Thank you for all your materials, it took me a while to understand fully how they applied to my situation but I feel I’m on the right track now. You are doing incredible work.

  13. I really struggle with standing up for myself and have been looking out for role models (as Kim suggested) to work out how I can behave in a manner that is respectful to myself and others.

    I was recently watching a new Australian TV Show called The Time of Our Lives on ABC. I think the character Bernadette is a great example of a person who effectively controls her emotions, is strong, but at the same time is able to be vulnerable, imperfect and human. I found myself re-winding some of the scenes that she is in to watch how she effortlessly commands respect from the people around her. I think this character exemplifies the qualities that Kim has described above and hope that others may find this character to be a useful role model as well.

  14. Kim,
    Thanks for these great tips! I never thought about showing the same intensity in an argument but not being baited into it. I usually stomp off to another room or go somewhere but this seems so true…next time I am going to try this before I leave the room or start arguing back!

  15. Dear Kim I have a question. In your opinion what is the best way to handle it when your NPD partner does this: When I ask him a question he simple ignores me. I can ask ten time and he will simple ignore me and not answer. It can be a simple question but he will just say nothing. Or when we are in the middle of a conversation he will simple turn around and walk off in the middle of my sentence. I think this is extremly disrespectful and have told him so but ofcourse I cant force him to stop this, yet I also feel disrespected. What can I do?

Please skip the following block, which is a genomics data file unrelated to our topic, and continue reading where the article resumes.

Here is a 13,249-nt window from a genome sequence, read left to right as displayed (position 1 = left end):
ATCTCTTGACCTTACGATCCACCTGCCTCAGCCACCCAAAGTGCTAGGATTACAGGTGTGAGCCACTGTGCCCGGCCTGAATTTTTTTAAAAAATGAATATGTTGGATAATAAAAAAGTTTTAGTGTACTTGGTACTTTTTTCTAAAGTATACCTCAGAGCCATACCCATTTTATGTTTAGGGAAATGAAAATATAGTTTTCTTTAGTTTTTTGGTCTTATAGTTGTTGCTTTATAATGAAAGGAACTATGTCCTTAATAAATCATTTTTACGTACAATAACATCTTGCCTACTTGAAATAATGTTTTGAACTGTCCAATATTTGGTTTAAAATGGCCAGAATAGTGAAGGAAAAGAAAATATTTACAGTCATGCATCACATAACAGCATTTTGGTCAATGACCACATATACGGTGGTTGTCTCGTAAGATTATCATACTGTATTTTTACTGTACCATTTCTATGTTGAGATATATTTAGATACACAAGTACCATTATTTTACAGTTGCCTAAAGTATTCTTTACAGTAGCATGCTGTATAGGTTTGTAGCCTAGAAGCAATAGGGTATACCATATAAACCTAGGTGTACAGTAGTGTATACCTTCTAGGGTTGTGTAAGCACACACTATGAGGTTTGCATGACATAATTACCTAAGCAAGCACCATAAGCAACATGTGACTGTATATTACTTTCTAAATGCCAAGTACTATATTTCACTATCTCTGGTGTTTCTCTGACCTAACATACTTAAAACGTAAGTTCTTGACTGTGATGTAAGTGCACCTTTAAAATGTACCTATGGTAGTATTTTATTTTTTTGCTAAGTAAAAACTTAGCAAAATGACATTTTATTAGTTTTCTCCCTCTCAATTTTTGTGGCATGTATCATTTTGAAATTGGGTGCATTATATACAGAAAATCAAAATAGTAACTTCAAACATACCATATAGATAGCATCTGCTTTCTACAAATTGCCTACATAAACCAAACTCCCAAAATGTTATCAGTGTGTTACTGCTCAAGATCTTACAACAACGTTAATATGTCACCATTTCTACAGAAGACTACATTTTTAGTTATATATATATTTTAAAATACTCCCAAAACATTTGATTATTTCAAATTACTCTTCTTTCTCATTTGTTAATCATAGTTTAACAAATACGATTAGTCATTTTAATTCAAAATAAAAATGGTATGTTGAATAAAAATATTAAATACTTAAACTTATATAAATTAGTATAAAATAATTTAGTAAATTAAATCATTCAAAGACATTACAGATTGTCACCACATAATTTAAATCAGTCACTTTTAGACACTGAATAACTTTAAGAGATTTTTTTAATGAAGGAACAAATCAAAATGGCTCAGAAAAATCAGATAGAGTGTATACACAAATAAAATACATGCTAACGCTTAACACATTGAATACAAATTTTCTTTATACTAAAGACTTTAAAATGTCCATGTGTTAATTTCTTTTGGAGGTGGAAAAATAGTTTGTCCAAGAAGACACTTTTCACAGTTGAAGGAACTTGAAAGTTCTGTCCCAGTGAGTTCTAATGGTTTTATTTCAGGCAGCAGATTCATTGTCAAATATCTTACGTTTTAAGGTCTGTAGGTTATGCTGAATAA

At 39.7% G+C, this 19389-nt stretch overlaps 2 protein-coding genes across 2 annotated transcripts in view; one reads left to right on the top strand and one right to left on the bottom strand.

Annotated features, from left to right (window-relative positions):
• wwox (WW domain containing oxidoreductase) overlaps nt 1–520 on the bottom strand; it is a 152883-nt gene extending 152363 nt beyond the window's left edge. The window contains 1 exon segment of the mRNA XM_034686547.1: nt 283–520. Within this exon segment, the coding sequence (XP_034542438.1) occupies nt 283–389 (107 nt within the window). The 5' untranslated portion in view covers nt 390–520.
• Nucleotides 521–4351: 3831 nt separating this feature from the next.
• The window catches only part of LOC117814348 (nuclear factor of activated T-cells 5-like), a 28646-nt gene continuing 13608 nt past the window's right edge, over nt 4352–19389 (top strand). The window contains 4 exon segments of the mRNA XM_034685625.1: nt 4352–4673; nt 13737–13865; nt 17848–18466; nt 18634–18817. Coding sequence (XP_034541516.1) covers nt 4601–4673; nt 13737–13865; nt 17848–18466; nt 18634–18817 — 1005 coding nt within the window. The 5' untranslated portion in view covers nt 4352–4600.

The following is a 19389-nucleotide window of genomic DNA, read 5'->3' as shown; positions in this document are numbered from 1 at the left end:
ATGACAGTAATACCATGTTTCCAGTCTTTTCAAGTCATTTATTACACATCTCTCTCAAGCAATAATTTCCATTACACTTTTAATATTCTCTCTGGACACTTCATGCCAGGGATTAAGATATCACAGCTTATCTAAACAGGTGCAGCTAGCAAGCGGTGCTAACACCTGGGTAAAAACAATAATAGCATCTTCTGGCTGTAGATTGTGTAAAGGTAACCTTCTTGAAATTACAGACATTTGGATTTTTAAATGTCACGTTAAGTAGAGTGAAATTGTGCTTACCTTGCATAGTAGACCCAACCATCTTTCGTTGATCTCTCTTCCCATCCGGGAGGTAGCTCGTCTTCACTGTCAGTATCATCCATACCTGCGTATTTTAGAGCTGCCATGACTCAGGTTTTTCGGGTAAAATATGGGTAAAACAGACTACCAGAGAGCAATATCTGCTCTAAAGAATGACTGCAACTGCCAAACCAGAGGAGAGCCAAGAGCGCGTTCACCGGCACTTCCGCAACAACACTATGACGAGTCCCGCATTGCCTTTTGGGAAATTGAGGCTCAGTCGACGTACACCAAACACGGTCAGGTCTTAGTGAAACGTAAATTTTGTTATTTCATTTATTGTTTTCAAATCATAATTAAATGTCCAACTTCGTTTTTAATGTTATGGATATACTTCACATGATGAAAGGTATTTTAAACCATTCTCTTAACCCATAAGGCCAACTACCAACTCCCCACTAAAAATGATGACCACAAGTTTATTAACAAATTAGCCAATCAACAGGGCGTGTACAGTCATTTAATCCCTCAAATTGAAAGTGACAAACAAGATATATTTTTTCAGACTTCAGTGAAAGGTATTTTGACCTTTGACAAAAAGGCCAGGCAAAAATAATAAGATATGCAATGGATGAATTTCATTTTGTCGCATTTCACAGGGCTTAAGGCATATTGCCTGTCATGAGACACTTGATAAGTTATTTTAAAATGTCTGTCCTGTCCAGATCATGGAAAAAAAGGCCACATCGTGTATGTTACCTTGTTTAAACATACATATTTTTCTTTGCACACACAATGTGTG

16. Wonderful blog Kim and Steve, I have found your work inspiring. I have a NPD friend and am learning a lot more about him. Thank You. One lady whom I think is just wonderful and may be of use to some of your wonderful members. Her name is Brene Brown. http://www.ted.com/talks/brene_brown_on_vulnerability.html – also http://www.ted.com/talks/brene_brown_listening_to_shame.html . There is a lot on YouTube, and I just LOVE her parenting manifesto. She is a researcher on Shame and vulnerability etc. All the best.

  17. Can’t agree more but am wondering about your suggestion to dress like others. I think most folks don’t have an artistic sense – why should one follow the crowd regarding dress sense?

    1. It depends on the tolerance of your community, but generally if you are a more artistic type you will fit in better and be less of a soft target in a more artistic part of town πŸ™‚ I will never forget when I met Steve and I got him out of heavy metal T shirts and into wearing suit jackets, not with a button up shirt underneath but light weight wool knit pullovers instead. He was amazed at how much more favourably people responded to him and that more doors were open to him and he felt more confident anywhere he found himself πŸ™‚